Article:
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The Importance of Place

The Importance Of Place

by Laurie LaMountain

Photography by Trent Bell

When you enter the Winslow Homer Studio at Prouts Neck, in Scarborough, Maine, which has just undergone six years of painstaking restoration, the impression is one of stark simplicity. There are relatively few pieces of furniture and decor left from the artist’s personal possessions, but as Kristen Levesque, director of public relations for the Portland Museum of Art, points out, the Studio is more about the importance of place. It is here, on the surf-battered coast of Maine that Winslow Homer lived and worked for the last twenty-seven years of his life. It is here that he found inspiration in nature and created some of his most iconic paintings. Mark Bessire, director of the Portland Museum of Art, states it best in his foreword to Thomas Denenberg’s Winslow Homer and the Poetics of Place: “Maine—beloved for the same reasons that brought Homer here more than a century ago—possesses an aura of authenticity and a full measure of potential and risk. Today, as in the late nineteenth century, Maine provides an answer for people experiencing an alienation from nature and desiring a different texture to everyday life.”

Fully aware of the significance of place in relation to Homer’s paintings, the Portland Museum of Art purchased the Studio in 2006 with the objective of restoring it to the way it was when Homer lived and painted there and preserving it for posterity. The connection between Winslow Homer and the Portland Museum of Art dates back to 1893, when the Museum’s predecessor, the Portland Society of Art, exhibited Homer’s painting Signals of Distress. Today the Museum’s permanent collection includes an impressive selection of Homer’s works. With the acquisition and restoration of the Winslow Homer Studio, scholars, artists and visitors will now be able to experience and appreciate Homer’s inspiration first hand.

The Studio’s south-facing, first-floor windows frame the same elemental views today that Homer captured on canvas during the 1890s, such as the seascapes Weatherbeaten and Cannon Rock. Homer, by then a mature artist, created some of his best known and most appreciated work during his years at Prouts Neck. Art critic Frederick Morton wrote of Homer in 1902, “all of Homer’s experience and practice in figure painting and landscape have led up to his inimitable seascapes, which he paints as no other artist ever did or can.”

Homer achieved early renown in the mid-1800s. Elected in 1865 to the National Academy of Design in New York City at the age of twenty-nine, he was one of few artists who was equally at ease and adept in a range of media, including etching, painting, watercolor and drawing. He worked in New York City for over twenty years as a freelance commercial illustrator for popular magazines, including Harper’s Weekly and Ballou’s Pictorial, at a time when the market for illustration was growing rapidly. Harper’s sent Homer to the front lines of the Civil War, where he sketched battle scenes and camp life, among them A Sharpshooter on Picket Duty. War work was dangerous and the commercial work that followed the war exhausted Homer’s tolerance for humanity. By the time he moved to Prouts Neck permanently in 1883, Homer felt he had earned the right to solitude within his studio at the edge of the sea. In a letter he wrote to his sister-in-law in 1908 he stated, “All is lovely outside my house and inside of my house and myself.”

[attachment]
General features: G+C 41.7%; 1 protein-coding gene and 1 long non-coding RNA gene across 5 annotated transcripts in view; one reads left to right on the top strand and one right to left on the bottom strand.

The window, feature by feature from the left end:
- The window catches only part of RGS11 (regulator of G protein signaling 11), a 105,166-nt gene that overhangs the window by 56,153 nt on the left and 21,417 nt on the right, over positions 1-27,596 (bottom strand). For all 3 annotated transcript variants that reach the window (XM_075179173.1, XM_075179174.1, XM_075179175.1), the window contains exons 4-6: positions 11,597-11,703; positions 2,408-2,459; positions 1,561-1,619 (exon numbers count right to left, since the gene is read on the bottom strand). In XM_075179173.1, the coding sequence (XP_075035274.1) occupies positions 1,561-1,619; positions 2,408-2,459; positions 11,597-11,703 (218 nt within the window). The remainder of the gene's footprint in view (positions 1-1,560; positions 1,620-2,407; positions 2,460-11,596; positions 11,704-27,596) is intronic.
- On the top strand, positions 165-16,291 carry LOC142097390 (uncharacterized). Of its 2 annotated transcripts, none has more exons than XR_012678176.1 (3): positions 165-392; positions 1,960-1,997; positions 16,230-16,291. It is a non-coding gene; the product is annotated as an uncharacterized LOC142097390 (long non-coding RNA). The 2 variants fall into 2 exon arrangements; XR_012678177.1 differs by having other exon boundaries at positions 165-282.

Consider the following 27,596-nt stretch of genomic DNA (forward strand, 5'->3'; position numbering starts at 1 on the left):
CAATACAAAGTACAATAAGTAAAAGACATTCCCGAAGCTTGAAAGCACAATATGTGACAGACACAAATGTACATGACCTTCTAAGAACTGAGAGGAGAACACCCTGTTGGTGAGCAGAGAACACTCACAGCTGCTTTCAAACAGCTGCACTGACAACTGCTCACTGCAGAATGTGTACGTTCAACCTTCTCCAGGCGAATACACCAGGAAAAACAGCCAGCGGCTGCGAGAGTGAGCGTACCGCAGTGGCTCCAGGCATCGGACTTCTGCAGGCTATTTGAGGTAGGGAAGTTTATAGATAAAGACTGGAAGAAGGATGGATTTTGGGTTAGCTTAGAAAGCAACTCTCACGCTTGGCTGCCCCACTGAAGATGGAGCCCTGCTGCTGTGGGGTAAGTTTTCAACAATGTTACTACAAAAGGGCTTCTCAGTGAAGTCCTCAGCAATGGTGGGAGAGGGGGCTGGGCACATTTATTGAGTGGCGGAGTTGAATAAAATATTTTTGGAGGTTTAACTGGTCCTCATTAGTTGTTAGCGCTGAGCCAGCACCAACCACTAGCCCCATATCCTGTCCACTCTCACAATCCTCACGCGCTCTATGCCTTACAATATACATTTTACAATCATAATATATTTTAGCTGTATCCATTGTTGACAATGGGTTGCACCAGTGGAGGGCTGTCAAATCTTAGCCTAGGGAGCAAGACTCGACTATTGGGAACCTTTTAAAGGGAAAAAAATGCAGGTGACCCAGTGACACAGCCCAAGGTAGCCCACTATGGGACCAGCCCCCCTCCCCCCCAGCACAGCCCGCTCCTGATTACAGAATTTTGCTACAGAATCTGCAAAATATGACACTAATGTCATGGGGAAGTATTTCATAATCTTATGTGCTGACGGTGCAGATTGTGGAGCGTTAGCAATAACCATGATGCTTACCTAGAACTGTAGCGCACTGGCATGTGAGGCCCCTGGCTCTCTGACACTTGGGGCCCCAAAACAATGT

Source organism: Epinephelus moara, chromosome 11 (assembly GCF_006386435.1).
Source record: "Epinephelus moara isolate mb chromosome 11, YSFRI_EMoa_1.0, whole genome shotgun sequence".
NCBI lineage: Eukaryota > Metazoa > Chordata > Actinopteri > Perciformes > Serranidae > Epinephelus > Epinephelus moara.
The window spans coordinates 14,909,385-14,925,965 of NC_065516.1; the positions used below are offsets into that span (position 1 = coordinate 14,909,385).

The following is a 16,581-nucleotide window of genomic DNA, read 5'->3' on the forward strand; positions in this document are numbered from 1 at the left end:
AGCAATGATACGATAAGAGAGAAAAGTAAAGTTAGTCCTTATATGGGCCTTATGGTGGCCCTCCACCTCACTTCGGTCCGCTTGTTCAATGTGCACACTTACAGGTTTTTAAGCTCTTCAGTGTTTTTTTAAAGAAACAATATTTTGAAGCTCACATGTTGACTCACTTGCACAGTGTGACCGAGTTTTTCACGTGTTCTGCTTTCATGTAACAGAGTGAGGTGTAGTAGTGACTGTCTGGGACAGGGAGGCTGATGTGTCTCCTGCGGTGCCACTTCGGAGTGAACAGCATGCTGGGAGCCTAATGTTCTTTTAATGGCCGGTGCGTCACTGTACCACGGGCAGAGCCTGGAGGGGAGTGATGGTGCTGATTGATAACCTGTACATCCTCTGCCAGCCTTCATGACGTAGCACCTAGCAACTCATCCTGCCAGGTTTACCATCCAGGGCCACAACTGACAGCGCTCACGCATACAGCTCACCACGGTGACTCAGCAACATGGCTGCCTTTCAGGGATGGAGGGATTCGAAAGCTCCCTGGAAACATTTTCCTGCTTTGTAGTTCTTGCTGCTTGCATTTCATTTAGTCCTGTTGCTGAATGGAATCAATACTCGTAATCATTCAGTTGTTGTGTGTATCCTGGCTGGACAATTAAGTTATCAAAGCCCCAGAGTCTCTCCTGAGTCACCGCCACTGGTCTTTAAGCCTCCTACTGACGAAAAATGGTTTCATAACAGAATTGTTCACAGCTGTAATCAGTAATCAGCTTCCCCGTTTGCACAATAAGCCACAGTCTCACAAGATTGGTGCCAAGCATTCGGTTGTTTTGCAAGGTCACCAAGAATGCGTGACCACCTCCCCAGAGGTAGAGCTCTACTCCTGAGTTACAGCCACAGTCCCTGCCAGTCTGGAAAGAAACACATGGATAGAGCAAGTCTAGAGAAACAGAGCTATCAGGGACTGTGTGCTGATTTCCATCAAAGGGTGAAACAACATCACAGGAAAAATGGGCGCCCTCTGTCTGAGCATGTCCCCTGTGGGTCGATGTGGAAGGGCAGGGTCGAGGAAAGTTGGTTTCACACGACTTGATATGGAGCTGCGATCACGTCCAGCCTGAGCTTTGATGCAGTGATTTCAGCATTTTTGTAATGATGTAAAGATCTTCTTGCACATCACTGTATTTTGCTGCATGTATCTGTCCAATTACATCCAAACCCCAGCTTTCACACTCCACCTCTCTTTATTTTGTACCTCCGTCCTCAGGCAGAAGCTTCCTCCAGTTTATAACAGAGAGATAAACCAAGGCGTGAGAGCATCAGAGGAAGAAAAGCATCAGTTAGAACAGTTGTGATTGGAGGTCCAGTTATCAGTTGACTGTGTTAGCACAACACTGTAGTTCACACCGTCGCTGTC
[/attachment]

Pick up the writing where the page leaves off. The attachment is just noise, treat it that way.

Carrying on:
When the Museum purchased the Winslow Homer Studio from Charles Homer Willauer, a great grand-nephew, it had undergone several significant alterations since
Homer’s death in 1910, many of which followed the hurricane of 1938. Moreover, the foundation, viewing porch and one of two chimneys had suffered structural damage, and the Painting Room chimney was missing entirely.

In 1883 noted architect John Calvin Stevens was engaged by the Homer family to move their carriage house 100 feet away from their summer home and convert it into a painting studio/home for the “hermit of Prouts Neck.” Stevens added an expansive porch on the second floor, grandly referred to as the Piazza, which afforded unparalleled views of the sea but started to fail not long after its construction. Attempts to address the problem were just that, and when architects first visited the Studio in 2006 to assess its condition, they discovered vertical posts and beams had been added at the perimeter of the Piazza to support the broad cantilevered
porch. Fortunately, the Painting Room, built in 1890 as a gift from Winslow’s brother, was still intact. Although the original plaster ceiling and walls still existed, they had been concealed by wall coverings and a wooden beaded ceiling.

Daniel E. O’Leary, the Museum’s director in 2006, initiated the Museum’s purchase of the Studio, and quickly followed the acquisition with a campaign to restore
this cultural treasure and make it available to the public. A Historic Structure Report, which was commissioned by the Museum prior to the purchase of the property, provided an initial assessment that outlined the history and existing conditions of the Studio. In 2007, following the acquisition of the property, Mills Whitaker Architects
(Bridgton, Maine/Arlington, Massachusetts) was retained and given the charge to restore the Studio to the cumulative experience of Homer’s residency up to his death in 1910. Photographs in the Homer Collection at the Bowdoin Museum of Art, along with written descriptions of the Studio by Homer’s principal biographer, William Howe Downes, provided crucial clues about the original configuration and details of the Studio. Coincident with the research, the architects developed measured